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Case Report
Peer-Review Record

Metastatic Cutaneous Squamous Cell Cancer with Peritoneal Carcinomatosis: A Case Report

Reviewer 1: Anonymous
Reviewer 2: Anonymous
Reviewer 3: Anonymous
Received: 19 January 2019 / Revised: 23 February 2019 / Accepted: 28 February 2019 / Published: 1 March 2019

Round 1

Reviewer 1 Report

This is a well written and interesting manuscript regarding a case report “Metastatic cutaneous squamous cell cancer with peritoneal carcinomatosis: a case report”. However, there are some comments that could be considered as follow:


1. Are there any images of the two biopsies?

Author Response

No images are not available, because biopsy was performed in another hospital.

Reviewer 2 Report

This case report will improve our knowledge regarding metastatic SCC. Overall, context will be acceptable for the IJMS. However, authors need to address following points


1)    Some words are not presented consistently, for example, P2, L88-89, cutaneous SCC should be cSCC.


2)    Discussion section should be improved. Sentence (P2, L71-74) totally miss information regarding thickness whereas rate of metastasis-probability and thickness are discussed here. Rather, the sentence should appear on ‘Case Presentation Section’


3)    Exactly same sentences are given in both abstract and other section, e.g. ‘Five years later he presented with・・・’. These parts should be revised.

Author Response

Could you specify, which words are not consistently presented. cSCC is cutaneous squamous cell carcinoma, as it is defined in the abbreviations.

There is no missing information about thickness, as it is defined in L80-83.

There is only one sentence same, which describes that the patient came to our clinic five years late with jaundice and hypercalcemia. I have made a correction in the lines 51-52 and i have uploaded it. 

Author Response File: Author Response.docx

Reviewer 3 Report

This is an interesting case report describing peritoneal carcinomatosis (PC) due to cutaneous squamous cell carcinoma (cSCC). PC represents the final stage of several types of advanced tumours, such as ovarian, gastric, or colorectal cancer. PC as a metastatic SCC is extremely rare and the Authors emphasize that this is the first case of PC in a patient with cSCC. There are few revisions needed before this work is suitable for publication:

1.     Only minor language corrections should be necessary:

·       The abbreviation cSCC must be introduced in the main text (Page 1, Line 28). Moreover, to improve readability, the terms “cutaneous squamous cell carcinoma” or “cutaneous SCC” must be replaced with “cSCC” (Page 1, Line 31 and 37; Page 2, Line 55, 64, 66, 88, 89; Page 3, Line 97 and 98);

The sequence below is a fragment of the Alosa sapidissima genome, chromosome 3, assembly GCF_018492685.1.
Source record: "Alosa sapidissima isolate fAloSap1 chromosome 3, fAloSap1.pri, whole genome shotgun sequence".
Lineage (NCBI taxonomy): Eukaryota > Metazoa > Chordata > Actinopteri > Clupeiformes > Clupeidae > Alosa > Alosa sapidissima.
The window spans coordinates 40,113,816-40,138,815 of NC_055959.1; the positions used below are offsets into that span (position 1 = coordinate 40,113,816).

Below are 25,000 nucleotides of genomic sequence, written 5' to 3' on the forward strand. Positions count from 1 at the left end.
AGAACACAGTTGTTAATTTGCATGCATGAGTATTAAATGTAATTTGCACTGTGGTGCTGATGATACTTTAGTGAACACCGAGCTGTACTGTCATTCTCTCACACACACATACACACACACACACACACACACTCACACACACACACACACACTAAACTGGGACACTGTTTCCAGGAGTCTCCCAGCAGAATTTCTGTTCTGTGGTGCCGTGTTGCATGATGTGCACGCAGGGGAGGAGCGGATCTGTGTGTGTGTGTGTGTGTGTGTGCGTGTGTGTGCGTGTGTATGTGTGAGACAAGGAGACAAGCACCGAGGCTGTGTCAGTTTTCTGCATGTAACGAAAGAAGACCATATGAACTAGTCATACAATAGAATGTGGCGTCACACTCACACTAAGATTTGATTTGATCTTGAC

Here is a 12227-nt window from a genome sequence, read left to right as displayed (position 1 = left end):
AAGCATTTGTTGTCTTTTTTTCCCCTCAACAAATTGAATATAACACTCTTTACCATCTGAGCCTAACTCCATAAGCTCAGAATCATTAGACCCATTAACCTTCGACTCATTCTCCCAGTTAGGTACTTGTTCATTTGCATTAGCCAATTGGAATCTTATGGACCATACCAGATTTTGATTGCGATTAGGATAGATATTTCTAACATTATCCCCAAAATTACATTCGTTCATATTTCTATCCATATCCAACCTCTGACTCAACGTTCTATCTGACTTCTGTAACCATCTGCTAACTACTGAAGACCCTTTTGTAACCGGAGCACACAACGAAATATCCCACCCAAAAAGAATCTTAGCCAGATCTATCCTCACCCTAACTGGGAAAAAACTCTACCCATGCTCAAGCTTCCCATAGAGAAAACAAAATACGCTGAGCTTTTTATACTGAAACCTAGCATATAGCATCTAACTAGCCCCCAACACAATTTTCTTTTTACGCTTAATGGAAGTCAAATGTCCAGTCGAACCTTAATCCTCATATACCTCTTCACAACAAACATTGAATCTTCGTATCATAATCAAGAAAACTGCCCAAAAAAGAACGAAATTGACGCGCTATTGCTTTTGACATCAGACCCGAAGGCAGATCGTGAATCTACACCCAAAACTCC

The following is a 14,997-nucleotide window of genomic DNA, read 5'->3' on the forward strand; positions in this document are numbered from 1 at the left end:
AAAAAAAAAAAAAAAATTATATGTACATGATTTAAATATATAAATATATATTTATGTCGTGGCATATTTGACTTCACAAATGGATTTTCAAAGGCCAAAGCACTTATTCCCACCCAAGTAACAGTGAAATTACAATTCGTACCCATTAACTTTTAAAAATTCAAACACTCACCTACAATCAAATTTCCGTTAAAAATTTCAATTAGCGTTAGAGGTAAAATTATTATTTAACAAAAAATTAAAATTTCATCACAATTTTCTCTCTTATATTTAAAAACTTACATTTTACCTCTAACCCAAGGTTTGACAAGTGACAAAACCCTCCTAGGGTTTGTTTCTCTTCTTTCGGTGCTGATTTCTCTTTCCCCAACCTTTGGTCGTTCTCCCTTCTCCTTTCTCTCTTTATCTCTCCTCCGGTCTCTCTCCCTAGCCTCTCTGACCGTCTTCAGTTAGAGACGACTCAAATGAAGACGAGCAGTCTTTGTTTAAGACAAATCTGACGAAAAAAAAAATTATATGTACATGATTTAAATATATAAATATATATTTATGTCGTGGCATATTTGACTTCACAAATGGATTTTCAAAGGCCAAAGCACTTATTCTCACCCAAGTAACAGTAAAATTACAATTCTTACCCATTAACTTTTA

·       Page 1, Line 32 and 43; Page 2, Line 44, 90, 91: replace Commas points (e.g. 1,9-2,6%) with Decimal points (e.g. 1.9-2.6%);

·       Page 1, Line 41: “cSCC of the nose” should be rephrased as “nasal cSCC”;

·       Page 1, Line 34: delete “are considered to increase significantly the risk of distant metastasis”;

·       Page 2, Line 52: “he passed away” should be rephrased as “the patient succumbed”;

·       Page 2, Line 62: “settings of immunosuppression” should be rephrased as “immunodeficiency disorders”.

2.     I suggest extending Discussion section by adding some considerations related to treatment of PC:


Currently, tumoral cytoreduction followed by hypertermic intraperitoneal chemotherapy (HIPEC) is considered the treatment of choice for patients with PC. Unfortunately, although HIPEC procedure can provide drastic improvements to life expectancy, skepticism exists regarding this approach partly due to high toxicity. Moreover, there is no benefit to using HIPEC without complete cytoreductive surgery [1]. Another promising approach to treat late-stage SCC in patients who cannot undergo resective surgery seems to be targeted therapy. In particular, targeted-based methods to induce apoptosis are currently considered a promising method for SCC anticancer therapy [2].


[1] Elias, D., Quenet, F., and Goéré, D. (2012). Current Status and Future Directions in the Treatment of Peritoneal Dissemination from Colorectal Carcinoma. Surg Oncol Clin N Am 21(4):611-23.

[2] Santarelli, A., Mascitti, M., Lo Russo, L., Sartini, D., Troiano, G., Emanuelli, M., and Lo Muzio, L. (2018). Survivin-Based Treatment Strategies for Squamous Cell Carcinoma. Int J Mol Sci 19(4).

Author Response

I agree with your corrections. 

I find your additional proposals very interesting. I have adapted them to the end of the discussion and your references at the end of the references list. You can check it in the uploaded file

Author Response File: Author Response.docx

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